Did you ever do ‘Spot the difference’ puzzles as a child? If you did, then you’ll know that some were almost too easy, but others could have you staring at the page for ages, eyes flicking from side to side, analysing every detail to try and find that elusive final difference.
As it turns out, it’s a fairly decent analogy for the way we don’t treat scam websites. It really wouldn’t do us any harm at all to make at least a cursory routine examination of the search results and webpages that we stumble across. You see, you can’t just expect a fraudulent website to look awful anymore. In fact, some of them are exceptionally slick – they have all their logos in the right place, professional-looking product photography, a downloads section and even FAQs (copied and pasted directly from the real thing, more often than not). It can be hard to ‘spot the difference’, so here are a few things that could help you see the deceit in the details.
Firstly, how did you get there?
If you reached the site through a search engine, it’s incredibly important to run through the checks below. For every search query on Google, for example, there are literally millions of pages indexed that may meet the criteria. And while Google’s search algorithms are excellent, they are not foolproof. It’s entirely possible to build code and keywords (such as brand names and trademarks) into fake sites in order to even temporarily ‘fool’ the algorithm. In this way, scam sites can and are clawing their way up the search rankings. If you’re looking for a website to register a new product or download software, printer drivers or apps, use the URL (typed directly into the address bar) or QR code on the packaging. There is absolutely no need to find these through a search engine.
In short: Being presented a link by your search engine is not a guarantee of a safe or real website.
How’s the URL looking?
If it’s supposed to be a big brand website, then it’s pretty unlikely that they’ll spell their name wrong (www.canon-eruope.com). You might notice some underscores or dashes in the name that just seem…weird (www.canon-europe_.com). The URL could feature a product name (www.canonEOSR5.com), which legitimate brands will almost certainly never do. They also won’t have a long and difficult URL that looks bad in print (www.canon.camera.low.price.deals.buy.now.com). If it’s an ecommerce site, then the URL should also be preceded by ‘https://’ not ‘http://’.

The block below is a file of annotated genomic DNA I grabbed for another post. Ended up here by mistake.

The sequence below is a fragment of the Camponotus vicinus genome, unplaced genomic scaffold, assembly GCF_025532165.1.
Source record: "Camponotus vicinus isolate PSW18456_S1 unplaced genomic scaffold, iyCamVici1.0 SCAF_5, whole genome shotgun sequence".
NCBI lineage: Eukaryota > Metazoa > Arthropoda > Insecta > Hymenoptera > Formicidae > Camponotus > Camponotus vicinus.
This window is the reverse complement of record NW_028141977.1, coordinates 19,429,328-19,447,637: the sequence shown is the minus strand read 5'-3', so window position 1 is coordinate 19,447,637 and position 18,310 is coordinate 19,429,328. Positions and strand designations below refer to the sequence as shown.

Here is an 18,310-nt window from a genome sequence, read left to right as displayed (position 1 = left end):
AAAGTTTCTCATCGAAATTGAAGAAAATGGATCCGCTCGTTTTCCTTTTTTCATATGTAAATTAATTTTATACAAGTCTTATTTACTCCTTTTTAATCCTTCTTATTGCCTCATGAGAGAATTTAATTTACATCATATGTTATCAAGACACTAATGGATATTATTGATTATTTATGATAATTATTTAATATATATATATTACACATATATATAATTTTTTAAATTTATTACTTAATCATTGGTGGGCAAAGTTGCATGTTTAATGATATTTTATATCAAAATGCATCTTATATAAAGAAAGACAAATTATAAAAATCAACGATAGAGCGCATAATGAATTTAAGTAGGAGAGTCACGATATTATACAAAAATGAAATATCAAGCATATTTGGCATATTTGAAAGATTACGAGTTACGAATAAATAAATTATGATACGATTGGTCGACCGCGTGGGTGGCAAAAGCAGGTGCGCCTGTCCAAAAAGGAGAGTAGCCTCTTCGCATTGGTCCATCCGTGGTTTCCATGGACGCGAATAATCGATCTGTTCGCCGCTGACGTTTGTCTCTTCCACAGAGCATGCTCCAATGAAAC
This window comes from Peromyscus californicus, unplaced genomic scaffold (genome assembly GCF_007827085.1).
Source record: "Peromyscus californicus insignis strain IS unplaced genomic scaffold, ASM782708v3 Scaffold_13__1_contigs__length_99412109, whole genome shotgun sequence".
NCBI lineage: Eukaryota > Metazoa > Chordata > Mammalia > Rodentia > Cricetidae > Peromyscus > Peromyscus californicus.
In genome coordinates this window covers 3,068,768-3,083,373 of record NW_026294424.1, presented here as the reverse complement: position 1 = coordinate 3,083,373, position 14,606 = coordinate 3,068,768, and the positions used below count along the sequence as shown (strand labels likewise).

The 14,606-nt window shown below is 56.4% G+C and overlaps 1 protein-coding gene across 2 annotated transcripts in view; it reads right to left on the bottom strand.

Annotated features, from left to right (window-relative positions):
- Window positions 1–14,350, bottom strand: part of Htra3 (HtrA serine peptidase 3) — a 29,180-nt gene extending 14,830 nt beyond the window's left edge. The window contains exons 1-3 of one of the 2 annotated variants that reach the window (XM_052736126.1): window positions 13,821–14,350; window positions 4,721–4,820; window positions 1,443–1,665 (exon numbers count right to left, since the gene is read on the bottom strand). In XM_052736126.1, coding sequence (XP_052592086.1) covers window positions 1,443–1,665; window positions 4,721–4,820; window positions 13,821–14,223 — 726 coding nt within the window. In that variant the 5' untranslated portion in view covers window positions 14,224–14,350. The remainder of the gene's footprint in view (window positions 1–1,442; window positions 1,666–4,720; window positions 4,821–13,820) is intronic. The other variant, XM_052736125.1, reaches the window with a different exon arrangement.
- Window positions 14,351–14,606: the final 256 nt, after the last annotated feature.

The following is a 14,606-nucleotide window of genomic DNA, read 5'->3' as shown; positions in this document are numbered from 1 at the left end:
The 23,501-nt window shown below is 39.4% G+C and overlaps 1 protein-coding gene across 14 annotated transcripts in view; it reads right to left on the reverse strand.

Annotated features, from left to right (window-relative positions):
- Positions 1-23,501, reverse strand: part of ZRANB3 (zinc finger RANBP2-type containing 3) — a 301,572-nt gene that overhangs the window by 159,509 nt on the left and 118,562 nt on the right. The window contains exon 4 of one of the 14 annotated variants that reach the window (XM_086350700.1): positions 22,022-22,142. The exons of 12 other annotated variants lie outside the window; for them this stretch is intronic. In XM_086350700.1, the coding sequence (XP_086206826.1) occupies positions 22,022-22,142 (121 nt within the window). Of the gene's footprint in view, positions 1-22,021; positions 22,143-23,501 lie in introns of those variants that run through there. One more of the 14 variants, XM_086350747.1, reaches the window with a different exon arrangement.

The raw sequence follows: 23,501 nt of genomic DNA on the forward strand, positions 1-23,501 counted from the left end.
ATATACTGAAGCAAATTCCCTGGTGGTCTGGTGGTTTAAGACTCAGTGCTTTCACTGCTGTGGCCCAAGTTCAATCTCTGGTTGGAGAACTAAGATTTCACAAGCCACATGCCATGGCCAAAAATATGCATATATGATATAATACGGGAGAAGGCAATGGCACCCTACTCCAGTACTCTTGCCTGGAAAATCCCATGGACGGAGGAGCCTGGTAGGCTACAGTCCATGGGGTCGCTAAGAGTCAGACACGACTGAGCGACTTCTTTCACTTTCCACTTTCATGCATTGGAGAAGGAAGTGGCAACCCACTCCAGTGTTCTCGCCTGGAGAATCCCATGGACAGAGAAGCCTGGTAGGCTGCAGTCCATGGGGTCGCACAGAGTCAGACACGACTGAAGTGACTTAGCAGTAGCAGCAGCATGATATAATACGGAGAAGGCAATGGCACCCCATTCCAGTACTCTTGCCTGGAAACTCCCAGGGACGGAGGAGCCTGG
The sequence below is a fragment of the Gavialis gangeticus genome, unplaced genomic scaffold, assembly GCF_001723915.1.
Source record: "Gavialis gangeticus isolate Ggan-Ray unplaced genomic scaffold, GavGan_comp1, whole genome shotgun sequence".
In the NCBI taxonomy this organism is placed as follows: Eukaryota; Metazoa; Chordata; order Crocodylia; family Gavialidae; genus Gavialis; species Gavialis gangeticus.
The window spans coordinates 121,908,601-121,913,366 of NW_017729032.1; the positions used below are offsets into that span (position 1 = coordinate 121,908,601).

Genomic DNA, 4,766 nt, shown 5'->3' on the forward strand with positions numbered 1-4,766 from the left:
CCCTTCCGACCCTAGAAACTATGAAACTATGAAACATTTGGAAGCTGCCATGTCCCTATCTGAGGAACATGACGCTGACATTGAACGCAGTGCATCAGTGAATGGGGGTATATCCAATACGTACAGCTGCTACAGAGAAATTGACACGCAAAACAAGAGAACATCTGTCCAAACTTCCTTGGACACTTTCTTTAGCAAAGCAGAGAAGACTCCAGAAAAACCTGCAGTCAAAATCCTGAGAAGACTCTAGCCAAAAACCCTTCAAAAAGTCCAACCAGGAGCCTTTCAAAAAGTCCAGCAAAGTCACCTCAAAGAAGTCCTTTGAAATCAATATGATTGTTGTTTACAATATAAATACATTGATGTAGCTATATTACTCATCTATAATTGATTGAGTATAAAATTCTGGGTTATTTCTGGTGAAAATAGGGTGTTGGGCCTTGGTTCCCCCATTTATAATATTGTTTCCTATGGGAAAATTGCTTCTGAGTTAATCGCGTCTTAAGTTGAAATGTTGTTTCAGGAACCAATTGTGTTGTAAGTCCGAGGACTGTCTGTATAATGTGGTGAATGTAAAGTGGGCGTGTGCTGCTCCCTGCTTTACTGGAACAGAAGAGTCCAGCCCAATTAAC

In short: If the web address looks long or strange and doesn’t begin with ‘https://’, then avoid.
Can you find the small print?
Does the site have a clear ‘Contact Us’ section (with an address and telephone number) and a page clearly laying out their shipping and returns policy? More often than not, scam sites have neither. It’s worth familiarising yourself with what the legitimate customer service pages of your favourite stores look like.
In short: If you wanted to pick up the phone and call them, could you?
Does that sentence look right to you?
The occasional typos happen, but reputable brands will have professional copywriters to create the written content on their websites. So even if it’s cheesy, heavy, overly saccharine or just a bit dull, it should have been spellchecked, have all its punctuation in the right place and be easy to read. Any hyperlinks should also be in proper working order.
In short: A sloppy site could well be a scam site.
Are the prices amazing – but only for a limited time?
Ah, that age old consumer classic, “if it’s too good to be true, then it probably is”. There’s a reason this advice has stood the test of time. If a site is showing stunningly low prices that are just not available anywhere else, then there’s a really good reason for that – they’re not real. It’s likely that the site is simply harvesting credit card details and using an amazing offer to lure you into sharing yours. Another often-used tactic is the sense of urgency. Limited time offers of this nature speak to the fact that it’s the site that won’t be around for long, not the prices.
In short: Don’t be tempted by extreme discounts.
Everyone has their part to play in making sure that online shopping is safe. Canon EMEA is working with Google to bring about new practices in finding and removing fraudulent websites and our anti-counterfeit efforts continue with authorities across the region. If you would like to report a website you believe to be fraudulent please email our team at firstname.lastname@example.org.